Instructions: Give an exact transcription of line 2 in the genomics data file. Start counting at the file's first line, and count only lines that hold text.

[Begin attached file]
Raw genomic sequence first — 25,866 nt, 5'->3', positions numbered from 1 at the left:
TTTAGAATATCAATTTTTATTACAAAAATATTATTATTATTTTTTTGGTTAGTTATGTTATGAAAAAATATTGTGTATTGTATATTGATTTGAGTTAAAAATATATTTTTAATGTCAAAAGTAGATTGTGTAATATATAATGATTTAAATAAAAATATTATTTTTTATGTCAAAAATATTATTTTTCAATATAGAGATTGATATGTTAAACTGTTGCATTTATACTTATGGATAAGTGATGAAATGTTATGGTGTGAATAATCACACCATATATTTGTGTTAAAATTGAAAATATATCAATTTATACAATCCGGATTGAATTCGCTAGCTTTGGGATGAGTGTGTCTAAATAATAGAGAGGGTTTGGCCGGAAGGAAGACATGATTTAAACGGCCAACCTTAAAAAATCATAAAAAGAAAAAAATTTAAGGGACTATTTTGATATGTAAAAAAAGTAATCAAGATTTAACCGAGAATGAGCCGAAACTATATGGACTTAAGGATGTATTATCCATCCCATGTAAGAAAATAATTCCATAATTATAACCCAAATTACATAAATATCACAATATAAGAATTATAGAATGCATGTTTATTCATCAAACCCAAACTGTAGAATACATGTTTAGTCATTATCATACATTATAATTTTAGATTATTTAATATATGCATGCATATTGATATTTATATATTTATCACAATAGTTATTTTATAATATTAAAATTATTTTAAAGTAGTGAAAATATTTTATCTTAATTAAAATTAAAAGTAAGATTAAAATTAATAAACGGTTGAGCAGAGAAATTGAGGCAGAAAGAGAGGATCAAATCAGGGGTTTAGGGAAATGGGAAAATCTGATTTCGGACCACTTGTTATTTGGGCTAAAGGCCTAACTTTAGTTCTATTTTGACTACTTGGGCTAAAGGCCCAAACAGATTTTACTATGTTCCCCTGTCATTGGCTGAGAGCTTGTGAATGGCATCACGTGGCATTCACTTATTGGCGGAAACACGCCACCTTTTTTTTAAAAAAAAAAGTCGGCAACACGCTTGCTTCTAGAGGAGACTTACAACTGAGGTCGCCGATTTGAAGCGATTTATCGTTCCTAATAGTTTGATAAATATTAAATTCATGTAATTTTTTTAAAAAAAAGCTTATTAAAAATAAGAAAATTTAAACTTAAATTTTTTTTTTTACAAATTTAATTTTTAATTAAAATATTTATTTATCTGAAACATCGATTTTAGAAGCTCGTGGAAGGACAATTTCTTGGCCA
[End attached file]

TTTAGAATATCAATTTTTATTACAAAAATATTATTATTATTTTTTTGGTTAGTTATGTTATGAAAAAATATTGTGTATTGTATATTGATTTGAGTTAAAAATATATTTTTAATGTCAAAAGTAGATTGTGTAATATATAATGATTTAAATAAAAATATTATTTTTTATGTCAAAAATATTATTTTTCAATATAGAGATTGATATGTTAAACTGTTGCATTTATACTTATGGATAAGTGATGAAATGTTATGGTGTGAATAATCACACCATATATTTGTGTTAAAATTGAAAATATATCAATTTATACAATCCGGATTGAATTCGCTAGCTTTGGGATGAGTGTGTCTAAATAATAGAGAGGGTTTGGCCGGAAGGAAGACATGATTTAAACGGCCAACCTTAAAAAATCATAAAAAGAAAAAAATTTAAGGGACTATTTTGATATGTAAAAAAAGTAATCAAGATTTAACCGAGAATGAGCCGAAACTATATGGACTTAAGGATGTATTATCCATCCCATGTAAGAAAATAATTCCATAATTATAACCCAAATTACATAAATATCACAATATAAGAATTATAGAATGCATGTTTATTCATCAAACCCAAACTGTAGAATACATGTTTAGTCATTATCATACATTATAATTTTAGATTATTTAATATATGCATGCATATTGATATTTATATATTTATCACAATAGTTATTTTATAATATTAAAATTATTTTAAAGTAGTGAAAATATTTTATCTTAATTAAAATTAAAAGTAAGATTAAAATTAATAAACGGTTGAGCAGAGAAATTGAGGCAGAAAGAGAGGATCAAATCAGGGGTTTAGGGAAATGGGAAAATCTGATTTCGGACCACTTGTTATTTGGGCTAAAGGCCTAACTTTAGTTCTATTTTGACTACTTGGGCTAAAGGCCCAAACAGATTTTACTATGTTCCCCTGTCATTGGCTGAGAGCTTGTGAATGGCATCACGTGGCATTCACTTATTGGCGGAAACACGCCACCTTTTTTTTAAAAAAAAAAGTCGGCAACACGCTTGCTTCTAGAGGAGACTTACAACTGAGGTCGCCGATTTGAAGCGATTTATCGTTCCTAATAGTTTGATAAATATTAAATTCATGTAATTTTTTTAAAAAAAAGCTTATTAAAAATAAGAAAATTTAAACTTAAATTTTTTTTTTTACAAATTTAATTTTTAATTAAAATATTTATTTATCTGAAACATCGATTTTAGAAGCTCGTGGAAGGACAATTTCTTGGCCA